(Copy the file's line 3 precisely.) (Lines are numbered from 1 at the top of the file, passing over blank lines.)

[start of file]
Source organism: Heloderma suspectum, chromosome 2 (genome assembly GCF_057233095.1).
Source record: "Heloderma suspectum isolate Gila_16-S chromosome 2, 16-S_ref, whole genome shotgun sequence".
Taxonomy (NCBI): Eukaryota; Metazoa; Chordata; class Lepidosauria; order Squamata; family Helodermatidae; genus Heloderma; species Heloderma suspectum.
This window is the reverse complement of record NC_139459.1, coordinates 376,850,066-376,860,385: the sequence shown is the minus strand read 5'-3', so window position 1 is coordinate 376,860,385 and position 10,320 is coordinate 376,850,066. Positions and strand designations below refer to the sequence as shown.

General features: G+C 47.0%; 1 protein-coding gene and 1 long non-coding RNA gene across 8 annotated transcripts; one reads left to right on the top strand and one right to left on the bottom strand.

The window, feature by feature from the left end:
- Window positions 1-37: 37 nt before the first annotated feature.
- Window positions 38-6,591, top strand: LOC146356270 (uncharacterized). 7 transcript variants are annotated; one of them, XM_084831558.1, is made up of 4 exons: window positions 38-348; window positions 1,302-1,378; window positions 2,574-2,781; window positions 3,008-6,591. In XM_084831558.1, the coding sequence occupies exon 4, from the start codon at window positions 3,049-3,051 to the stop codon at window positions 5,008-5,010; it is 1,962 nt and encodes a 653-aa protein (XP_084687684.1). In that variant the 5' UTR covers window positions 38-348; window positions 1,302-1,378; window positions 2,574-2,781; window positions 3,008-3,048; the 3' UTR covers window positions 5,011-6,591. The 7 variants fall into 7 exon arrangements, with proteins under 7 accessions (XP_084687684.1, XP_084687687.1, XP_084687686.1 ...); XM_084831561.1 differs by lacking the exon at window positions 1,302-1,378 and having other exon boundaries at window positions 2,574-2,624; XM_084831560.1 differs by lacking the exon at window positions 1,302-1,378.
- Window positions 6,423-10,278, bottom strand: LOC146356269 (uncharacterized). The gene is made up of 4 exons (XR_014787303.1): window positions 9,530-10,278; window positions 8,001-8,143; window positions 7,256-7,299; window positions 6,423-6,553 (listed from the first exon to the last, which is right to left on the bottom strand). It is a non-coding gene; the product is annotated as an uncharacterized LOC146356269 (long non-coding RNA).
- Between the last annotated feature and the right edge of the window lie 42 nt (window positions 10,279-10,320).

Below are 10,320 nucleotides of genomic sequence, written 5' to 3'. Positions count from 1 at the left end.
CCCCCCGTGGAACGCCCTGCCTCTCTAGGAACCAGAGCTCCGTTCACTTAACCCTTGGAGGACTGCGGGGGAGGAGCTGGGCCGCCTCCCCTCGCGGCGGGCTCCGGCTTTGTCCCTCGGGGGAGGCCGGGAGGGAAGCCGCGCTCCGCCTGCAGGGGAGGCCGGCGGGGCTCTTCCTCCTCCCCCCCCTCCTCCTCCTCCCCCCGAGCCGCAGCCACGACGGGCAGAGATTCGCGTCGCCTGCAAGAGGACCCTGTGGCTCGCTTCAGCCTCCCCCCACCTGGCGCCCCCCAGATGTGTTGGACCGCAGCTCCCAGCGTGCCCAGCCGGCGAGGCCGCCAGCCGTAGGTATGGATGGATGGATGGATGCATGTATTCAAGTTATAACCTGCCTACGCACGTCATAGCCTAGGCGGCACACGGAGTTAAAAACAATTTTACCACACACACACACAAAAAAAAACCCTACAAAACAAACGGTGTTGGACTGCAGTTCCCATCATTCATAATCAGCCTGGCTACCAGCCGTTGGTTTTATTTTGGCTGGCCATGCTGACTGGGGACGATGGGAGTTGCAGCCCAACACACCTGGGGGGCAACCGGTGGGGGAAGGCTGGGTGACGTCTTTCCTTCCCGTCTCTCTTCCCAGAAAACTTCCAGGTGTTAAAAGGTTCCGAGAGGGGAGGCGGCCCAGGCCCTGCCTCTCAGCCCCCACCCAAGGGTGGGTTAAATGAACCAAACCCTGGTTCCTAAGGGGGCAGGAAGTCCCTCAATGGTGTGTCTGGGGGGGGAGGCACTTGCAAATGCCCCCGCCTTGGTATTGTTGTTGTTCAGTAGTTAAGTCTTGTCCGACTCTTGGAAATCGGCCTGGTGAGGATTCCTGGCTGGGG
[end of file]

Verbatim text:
Taxonomy (NCBI): Eukaryota; Metazoa; Chordata; class Lepidosauria; order Squamata; family Helodermatidae; genus Heloderma; species Heloderma suspectum.